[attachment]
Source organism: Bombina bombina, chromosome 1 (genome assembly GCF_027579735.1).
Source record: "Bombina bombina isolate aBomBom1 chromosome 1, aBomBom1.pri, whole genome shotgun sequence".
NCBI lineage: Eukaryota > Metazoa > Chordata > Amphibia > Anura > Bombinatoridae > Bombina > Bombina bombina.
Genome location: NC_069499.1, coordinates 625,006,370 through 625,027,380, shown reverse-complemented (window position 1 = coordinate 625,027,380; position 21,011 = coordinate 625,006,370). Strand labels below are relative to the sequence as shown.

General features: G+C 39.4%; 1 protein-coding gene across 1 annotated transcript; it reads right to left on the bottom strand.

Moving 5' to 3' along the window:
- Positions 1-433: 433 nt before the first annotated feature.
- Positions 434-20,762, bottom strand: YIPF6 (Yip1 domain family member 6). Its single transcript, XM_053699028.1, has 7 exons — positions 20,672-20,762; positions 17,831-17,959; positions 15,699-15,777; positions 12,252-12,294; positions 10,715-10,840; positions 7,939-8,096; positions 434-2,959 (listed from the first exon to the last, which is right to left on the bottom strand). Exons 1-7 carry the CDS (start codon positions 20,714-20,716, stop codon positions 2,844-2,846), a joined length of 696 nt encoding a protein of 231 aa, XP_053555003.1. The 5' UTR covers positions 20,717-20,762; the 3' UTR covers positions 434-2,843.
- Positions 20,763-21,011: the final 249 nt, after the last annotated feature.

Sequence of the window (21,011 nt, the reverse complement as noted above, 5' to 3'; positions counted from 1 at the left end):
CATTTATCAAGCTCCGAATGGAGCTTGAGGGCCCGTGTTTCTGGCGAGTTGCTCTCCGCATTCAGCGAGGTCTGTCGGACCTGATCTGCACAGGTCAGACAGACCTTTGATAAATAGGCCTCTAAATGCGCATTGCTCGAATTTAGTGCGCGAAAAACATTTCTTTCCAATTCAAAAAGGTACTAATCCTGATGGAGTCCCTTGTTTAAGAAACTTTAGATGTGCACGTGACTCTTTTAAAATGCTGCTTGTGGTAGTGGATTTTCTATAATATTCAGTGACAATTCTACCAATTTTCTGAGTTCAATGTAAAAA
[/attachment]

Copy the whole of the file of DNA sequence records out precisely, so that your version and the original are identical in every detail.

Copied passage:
Source organism: Bombina bombina, chromosome 1 (genome assembly GCF_027579735.1).
Source record: "Bombina bombina isolate aBomBom1 chromosome 1, aBomBom1.pri, whole genome shotgun sequence".
NCBI lineage: Eukaryota > Metazoa > Chordata > Amphibia > Anura > Bombinatoridae > Bombina > Bombina bombina.
Genome location: NC_069499.1, coordinates 625,006,370 through 625,027,380, shown reverse-complemented (window position 1 = coordinate 625,027,380; position 21,011 = coordinate 625,006,370). Strand labels below are relative to the sequence as shown.

General features: G+C 39.4%; 1 protein-coding gene across 1 annotated transcript; it reads right to left on the bottom strand.

Moving 5' to 3' along the window:
- Positions 1-433: 433 nt before the first annotated feature.
- Positions 434-20,762, bottom strand: YIPF6 (Yip1 domain family member 6). Its single transcript, XM_053699028.1, has 7 exons — positions 20,672-20,762; positions 17,831-17,959; positions 15,699-15,777; positions 12,252-12,294; positions 10,715-10,840; positions 7,939-8,096; positions 434-2,959 (listed from the first exon to the last, which is right to left on the bottom strand). Exons 1-7 carry the CDS (start codon positions 20,714-20,716, stop codon positions 2,844-2,846), a joined length of 696 nt encoding a protein of 231 aa, XP_053555003.1. The 5' UTR covers positions 20,717-20,762; the 3' UTR covers positions 434-2,843.
- Positions 20,763-21,011: the final 249 nt, after the last annotated feature.

Sequence of the window (21,011 nt, the reverse complement as noted above, 5' to 3'; positions counted from 1 at the left end):
CATTTATCAAGCTCCGAATGGAGCTTGAGGGCCCGTGTTTCTGGCGAGTTGCTCTCCGCATTCAGCGAGGTCTGTCGGACCTGATCTGCACAGGTCAGACAGACCTTTGATAAATAGGCCTCTAAATGCGCATTGCTCGAATTTAGTGCGCGAAAAACATTTCTTTCCAATTCAAAAAGGTACTAATCCTGATGGAGTCCCTTGTTTAAGAAACTTTAGATGTGCACGTGACTCTTTTAAAATGCTGCTTGTGGTAGTGGATTTTCTATAATATTCAGTGACAATTCTACCAATTTTCTGAGTTCAATGTAAAAA